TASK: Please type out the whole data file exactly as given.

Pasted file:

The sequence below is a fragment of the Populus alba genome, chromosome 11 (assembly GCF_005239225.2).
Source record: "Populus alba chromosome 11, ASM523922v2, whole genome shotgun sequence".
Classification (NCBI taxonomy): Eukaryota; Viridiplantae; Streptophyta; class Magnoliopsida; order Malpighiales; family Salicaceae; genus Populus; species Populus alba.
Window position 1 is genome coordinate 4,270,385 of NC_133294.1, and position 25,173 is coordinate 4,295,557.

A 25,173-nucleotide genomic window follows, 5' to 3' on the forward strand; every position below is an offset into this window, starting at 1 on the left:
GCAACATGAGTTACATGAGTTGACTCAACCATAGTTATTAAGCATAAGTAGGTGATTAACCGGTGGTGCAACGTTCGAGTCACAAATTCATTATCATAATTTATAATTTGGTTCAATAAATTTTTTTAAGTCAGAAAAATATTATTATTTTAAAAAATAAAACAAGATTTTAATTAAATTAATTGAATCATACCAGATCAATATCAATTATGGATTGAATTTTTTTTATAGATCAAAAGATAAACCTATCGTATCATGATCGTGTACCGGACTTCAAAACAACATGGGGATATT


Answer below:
The sequence below is a fragment of the Populus alba genome, chromosome 11 (assembly GCF_005239225.2).
Source record: "Populus alba chromosome 11, ASM523922v2, whole genome shotgun sequence".
Classification (NCBI taxonomy): Eukaryota; Viridiplantae; Streptophyta; class Magnoliopsida; order Malpighiales; family Salicaceae; genus Populus; species Populus alba.
Window position 1 is genome coordinate 4,270,385 of NC_133294.1, and position 25,173 is coordinate 4,295,557.

A 25,173-nucleotide genomic window follows, 5' to 3' on the forward strand; every position below is an offset into this window, starting at 1 on the left:
GCAACATGAGTTACATGAGTTGACTCAACCATAGTTATTAAGCATAAGTAGGTGATTAACCGGTGGTGCAACGTTCGAGTCACAAATTCATTATCATAATTTATAATTTGGTTCAATAAATTTTTTTAAGTCAGAAAAATATTATTATTTTAAAAAATAAAACAAGATTTTAATTAAATTAATTGAATCATACCAGATCAATATCAATTATGGATTGAATTTTTTTTATAGATCAAAAGATAAACCTATCGTATCATGATCGTGTACCGGACTTCAAAACAACATGGGGATATT